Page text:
Never has the debate between “open” or “closed” systems been more hot than when it comes to large language models of AI.
One of the biggest fears that AI insiders have is the outsized control that big tech companies like Microsoft, Google, and Amazon will have over the generative AI companies.
Big tech has invested heavily in startups that have led the way in generative AI engines.
OpenAI’s GPT has received over $13B in funding from Microsoft.
Google and Amazon both have stakes in start-up Anthropic.
However, one organization has a much different approach to the concept of openness when it comes to the models used to train generative AI tools.
The Allen Institute for AI is a non-profit research institution founded in 2014 by Paul Allen, the co-founder of Microsoft and longtime philanthropist.
Ali Farhadi, the CEO of the Allen Institute for AI (AI2), advocates for a glass-box approach to the training models and decision criteria that gen AI models use.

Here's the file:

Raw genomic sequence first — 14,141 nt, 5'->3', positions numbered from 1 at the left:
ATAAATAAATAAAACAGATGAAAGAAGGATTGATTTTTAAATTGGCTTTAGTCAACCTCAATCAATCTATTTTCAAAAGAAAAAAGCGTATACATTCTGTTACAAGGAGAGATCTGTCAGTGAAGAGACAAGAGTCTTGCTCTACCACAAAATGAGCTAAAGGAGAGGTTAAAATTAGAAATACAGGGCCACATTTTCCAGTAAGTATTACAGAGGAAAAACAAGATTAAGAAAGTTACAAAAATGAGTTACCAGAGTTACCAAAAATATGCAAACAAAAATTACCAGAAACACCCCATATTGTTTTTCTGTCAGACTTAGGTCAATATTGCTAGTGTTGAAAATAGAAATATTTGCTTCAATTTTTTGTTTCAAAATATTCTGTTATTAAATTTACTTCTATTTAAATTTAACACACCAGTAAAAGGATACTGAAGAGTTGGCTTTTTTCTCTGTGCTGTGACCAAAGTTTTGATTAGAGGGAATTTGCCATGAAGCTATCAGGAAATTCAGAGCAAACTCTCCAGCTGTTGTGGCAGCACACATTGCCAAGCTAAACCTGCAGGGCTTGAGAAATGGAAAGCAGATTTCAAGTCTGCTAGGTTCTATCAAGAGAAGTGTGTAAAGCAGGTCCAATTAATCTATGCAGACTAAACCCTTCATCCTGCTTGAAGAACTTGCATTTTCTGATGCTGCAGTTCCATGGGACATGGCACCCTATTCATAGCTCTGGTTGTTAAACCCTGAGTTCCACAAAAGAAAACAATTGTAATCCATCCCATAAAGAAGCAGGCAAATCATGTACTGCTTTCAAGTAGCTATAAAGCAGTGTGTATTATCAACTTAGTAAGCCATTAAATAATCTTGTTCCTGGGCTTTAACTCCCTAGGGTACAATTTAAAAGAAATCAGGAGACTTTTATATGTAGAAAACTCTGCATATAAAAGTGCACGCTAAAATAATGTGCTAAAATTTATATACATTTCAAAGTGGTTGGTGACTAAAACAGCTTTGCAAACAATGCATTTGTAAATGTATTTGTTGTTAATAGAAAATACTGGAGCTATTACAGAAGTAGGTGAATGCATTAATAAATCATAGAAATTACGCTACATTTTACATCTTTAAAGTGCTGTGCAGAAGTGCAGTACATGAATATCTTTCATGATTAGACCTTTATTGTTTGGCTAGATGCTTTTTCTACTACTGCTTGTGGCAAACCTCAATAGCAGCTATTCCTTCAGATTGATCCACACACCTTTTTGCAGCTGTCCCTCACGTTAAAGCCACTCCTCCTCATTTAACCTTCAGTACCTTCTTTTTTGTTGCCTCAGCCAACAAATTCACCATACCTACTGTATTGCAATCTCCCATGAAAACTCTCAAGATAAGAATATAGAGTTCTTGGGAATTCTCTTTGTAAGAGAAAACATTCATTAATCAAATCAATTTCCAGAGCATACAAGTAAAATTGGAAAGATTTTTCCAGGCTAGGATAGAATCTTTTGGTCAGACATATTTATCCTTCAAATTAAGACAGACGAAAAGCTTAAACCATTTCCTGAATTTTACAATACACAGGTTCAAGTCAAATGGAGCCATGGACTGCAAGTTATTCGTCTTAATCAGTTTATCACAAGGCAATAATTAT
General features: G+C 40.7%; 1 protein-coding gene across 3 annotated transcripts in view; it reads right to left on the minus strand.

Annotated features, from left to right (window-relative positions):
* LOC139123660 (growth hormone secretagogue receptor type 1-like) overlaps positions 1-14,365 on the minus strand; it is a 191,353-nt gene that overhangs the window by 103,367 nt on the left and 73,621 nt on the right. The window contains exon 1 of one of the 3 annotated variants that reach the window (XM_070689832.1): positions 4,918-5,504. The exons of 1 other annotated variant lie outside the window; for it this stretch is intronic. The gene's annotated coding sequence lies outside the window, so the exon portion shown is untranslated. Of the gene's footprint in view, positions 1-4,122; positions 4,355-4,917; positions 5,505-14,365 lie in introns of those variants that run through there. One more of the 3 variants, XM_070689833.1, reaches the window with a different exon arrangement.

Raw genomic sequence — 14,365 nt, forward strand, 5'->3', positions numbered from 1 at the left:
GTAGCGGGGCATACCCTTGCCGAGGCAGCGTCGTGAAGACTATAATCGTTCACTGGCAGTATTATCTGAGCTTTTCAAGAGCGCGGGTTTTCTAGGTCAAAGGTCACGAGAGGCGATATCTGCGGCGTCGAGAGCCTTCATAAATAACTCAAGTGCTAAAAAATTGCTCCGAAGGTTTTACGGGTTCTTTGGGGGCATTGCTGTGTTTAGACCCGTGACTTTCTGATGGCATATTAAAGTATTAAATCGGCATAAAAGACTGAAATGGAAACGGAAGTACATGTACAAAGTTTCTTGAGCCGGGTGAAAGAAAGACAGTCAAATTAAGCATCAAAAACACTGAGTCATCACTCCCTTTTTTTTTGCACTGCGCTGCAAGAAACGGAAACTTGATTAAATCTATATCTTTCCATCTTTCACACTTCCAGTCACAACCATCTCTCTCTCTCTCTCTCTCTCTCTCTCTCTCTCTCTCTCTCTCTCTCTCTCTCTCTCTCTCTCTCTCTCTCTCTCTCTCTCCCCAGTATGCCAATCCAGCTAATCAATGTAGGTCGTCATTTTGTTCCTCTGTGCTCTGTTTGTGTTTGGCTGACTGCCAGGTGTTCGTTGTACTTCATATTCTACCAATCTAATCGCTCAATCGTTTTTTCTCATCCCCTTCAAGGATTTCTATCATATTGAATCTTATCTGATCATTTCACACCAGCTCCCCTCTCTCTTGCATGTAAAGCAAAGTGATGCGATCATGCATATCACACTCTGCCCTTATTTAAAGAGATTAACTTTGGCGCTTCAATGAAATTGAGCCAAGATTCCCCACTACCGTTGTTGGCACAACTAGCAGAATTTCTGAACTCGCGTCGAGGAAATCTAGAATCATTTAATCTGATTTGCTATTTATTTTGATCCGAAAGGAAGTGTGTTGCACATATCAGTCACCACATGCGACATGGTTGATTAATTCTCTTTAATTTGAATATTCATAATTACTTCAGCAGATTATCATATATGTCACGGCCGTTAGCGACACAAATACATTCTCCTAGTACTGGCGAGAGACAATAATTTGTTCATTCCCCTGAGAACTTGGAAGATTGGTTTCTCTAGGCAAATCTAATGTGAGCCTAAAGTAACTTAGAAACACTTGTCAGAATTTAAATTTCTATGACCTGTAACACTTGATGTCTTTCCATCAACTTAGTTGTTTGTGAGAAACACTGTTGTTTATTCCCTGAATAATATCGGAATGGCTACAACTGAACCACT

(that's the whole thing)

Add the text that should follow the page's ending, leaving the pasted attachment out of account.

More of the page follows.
AI2 released the first of these open training models containing 3 trillion tokens that companies can use to train their own generative AI tools.
Advocates for this believe that it allows for a crowdsourcing approach to managing the data set to remove possible hallucinations and other negative responses by the generative tools that use them.
But OpenAI and others prefer to keep their decision-making private in a so-called “black box”, fearful that open models can be manipulated by bad actors.
The topic will clearly continue to be hotly debated by AI insiders for years to come, but AI2’s approach is not unlike Linux’s open-source OS and Mozilla’s open-source browser.